I wonder what weeds I will see today which, if I looked more keenly and at just the right moment, would be stunningly beautiful? I wonder if you will meet any such weeds today? I pray that if you do, you catch them in the sun’s rays, before the world’s ways have melted the crystals.
Have a blessed day.

Wednesday, 14 November 2012

Racing against the Clock

My wise old dad used to counsel me to take time to smell the roses. Of course they’re not in bloom in Scotland in November (!), but metaphorically speaking I need to slow the rhythm of life to a less frenzied beat.

How often it seems that things converge and concertina into a short space of time. I’m in that squeeze box at the moment, working off an incomplete To Do list and just hoping not to forget one of those Essential Jobs. Like packing my passport and insurance documents.

Looking forward to a change of pace. Lingering over a cup of coffee (and a doughtnut?!) with Mom. Sitting in a chair and reading a book perhaps, rather than reading the odd few pages sleepily in bed. Enjoying some sunshine and warmer temps.

We shouldn’t live life under so much stress that we feel we need an eject button to get away every so often. I shouldn’t. But there’s so much that needs doing, and so much that I want to do. 

Grateful that we’ll have all eternity to finish some of the projects closest to our hearts. But for now, I’m praying for the wisdom to recognise what has my name on it, and what I can pass on or just let drop. 

Know what I mean?

And now I’d better get that suitcase open ...

Monday, 12 November 2012

Shades of Grey

At heart, I am a hot-weather person. I love the freedom of only needing to wear one layer of clothing, possibly with bare feet, and knowing that you’ll be comfortable that way all day. 

Scotland is not a good fit for me in this regard. Here, I am already in my winter three-layer garb, which apart from hiding any unwelcome bulges has no other redeeming value. It is time-consuming to get dressed in the morning and undressed at night. Going out to walk the dog requires another two layers (fleece and wind-proof), knit hat, gloves, warm boots. I know, it sounds like the Arctic but I just prefer to be totally warm rather than slightly shivery at the start of a walk.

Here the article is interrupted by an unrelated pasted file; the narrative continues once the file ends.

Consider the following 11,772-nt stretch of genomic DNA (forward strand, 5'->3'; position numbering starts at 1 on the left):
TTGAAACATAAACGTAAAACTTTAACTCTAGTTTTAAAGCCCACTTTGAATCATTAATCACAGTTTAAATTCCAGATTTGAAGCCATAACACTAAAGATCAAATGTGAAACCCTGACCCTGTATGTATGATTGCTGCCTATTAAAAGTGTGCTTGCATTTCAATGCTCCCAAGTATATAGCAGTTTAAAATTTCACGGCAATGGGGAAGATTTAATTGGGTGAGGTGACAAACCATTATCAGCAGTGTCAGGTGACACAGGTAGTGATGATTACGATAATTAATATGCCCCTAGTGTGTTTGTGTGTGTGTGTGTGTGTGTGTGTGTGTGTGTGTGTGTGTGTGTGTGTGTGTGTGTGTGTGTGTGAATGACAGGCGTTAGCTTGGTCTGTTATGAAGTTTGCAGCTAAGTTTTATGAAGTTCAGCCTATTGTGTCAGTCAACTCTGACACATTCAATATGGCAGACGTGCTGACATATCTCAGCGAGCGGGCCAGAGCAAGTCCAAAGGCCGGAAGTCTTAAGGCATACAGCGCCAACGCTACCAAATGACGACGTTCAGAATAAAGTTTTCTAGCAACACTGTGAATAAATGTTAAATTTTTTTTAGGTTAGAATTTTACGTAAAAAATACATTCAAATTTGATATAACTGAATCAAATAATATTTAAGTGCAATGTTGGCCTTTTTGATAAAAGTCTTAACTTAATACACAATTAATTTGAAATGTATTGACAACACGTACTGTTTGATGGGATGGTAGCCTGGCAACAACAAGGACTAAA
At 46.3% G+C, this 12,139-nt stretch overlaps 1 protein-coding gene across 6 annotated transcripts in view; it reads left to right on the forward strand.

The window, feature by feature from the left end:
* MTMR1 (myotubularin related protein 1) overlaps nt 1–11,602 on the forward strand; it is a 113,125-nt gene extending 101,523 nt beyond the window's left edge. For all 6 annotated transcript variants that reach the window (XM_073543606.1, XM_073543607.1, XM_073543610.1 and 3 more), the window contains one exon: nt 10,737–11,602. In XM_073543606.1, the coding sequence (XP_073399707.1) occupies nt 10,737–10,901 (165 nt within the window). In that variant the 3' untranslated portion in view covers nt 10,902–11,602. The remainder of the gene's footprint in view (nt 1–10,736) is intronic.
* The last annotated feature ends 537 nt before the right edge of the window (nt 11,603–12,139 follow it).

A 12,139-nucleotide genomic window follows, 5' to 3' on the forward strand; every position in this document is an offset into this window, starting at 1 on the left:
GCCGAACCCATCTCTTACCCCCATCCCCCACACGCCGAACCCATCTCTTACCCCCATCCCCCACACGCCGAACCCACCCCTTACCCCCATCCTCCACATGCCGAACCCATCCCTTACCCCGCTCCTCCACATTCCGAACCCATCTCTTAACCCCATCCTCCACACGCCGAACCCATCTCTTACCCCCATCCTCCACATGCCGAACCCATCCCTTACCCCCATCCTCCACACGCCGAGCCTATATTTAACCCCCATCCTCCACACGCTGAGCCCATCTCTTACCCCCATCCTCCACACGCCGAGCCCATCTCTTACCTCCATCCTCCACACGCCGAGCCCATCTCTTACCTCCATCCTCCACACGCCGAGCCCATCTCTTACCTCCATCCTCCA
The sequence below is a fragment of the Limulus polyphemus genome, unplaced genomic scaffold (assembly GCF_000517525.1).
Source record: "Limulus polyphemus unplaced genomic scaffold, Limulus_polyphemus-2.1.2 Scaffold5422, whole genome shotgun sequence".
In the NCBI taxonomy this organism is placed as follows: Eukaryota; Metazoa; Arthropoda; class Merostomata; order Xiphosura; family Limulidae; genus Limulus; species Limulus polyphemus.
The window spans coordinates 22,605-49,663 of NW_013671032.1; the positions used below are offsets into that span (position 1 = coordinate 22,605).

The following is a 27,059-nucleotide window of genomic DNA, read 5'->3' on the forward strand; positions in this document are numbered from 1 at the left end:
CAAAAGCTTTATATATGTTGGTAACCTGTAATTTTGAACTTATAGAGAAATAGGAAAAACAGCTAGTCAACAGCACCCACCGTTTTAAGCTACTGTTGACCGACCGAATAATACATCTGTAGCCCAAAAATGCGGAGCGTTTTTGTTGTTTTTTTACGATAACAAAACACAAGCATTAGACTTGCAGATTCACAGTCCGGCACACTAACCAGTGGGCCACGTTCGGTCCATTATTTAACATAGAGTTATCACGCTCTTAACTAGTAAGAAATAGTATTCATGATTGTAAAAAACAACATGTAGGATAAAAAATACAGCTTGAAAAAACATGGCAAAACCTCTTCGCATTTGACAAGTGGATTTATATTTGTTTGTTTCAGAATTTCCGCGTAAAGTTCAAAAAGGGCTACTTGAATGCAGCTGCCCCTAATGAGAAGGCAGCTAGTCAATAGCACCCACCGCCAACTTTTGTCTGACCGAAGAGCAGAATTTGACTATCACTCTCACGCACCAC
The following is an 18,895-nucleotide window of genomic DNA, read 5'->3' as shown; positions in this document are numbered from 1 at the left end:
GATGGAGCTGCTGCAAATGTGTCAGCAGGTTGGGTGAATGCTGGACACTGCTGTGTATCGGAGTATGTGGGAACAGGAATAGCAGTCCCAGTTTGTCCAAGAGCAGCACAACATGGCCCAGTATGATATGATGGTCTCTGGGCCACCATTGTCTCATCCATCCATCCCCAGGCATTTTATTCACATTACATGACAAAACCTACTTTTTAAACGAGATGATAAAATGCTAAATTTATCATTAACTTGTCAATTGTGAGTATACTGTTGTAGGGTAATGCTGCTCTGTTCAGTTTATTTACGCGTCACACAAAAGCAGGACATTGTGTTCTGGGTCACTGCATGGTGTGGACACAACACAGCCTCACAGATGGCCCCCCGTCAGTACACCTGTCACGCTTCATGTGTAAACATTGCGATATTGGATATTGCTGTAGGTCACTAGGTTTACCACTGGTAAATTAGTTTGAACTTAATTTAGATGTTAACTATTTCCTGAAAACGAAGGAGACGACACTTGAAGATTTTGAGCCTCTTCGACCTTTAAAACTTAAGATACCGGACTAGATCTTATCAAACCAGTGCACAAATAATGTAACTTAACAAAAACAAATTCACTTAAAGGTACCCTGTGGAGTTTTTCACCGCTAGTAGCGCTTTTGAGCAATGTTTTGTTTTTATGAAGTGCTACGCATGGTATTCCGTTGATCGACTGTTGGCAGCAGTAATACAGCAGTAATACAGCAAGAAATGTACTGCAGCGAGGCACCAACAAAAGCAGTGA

Having said that, the longer I live here (which is now over half of my life!) the more I appreciate the beauty of the place. I guess I may have commented on this before. Certainly my children quote me at times for voicing the thought that grey skies can be beautiful.

I hasten to clarify, not the solid weepy curtain of foggy cloud that crouches on the hill tops some days, but the variegated shades and textures and shapes I see in the skies most days. The light has a different quality here, and the way it plays on the clouds and brings out the various shades is endlessly changing and lovely. Throw in a rainbow every so often and it’s breath-taking in its own way.

A song just popped into my head – a song from the 60s. ‘Everything is beautiful, in its own way...’ How true that is. 

God, give me the eyes to see past my preconceived ideas to the beauty of landscape, of cityscape, of individuals. Thank you that yours is a perfect creation, marred for a time but redeemed by you and destined one day to reflect all the beauty that is you. Thank you for giving me an appreciative heart. May I grow to appreciate the world around me more every day. Amen.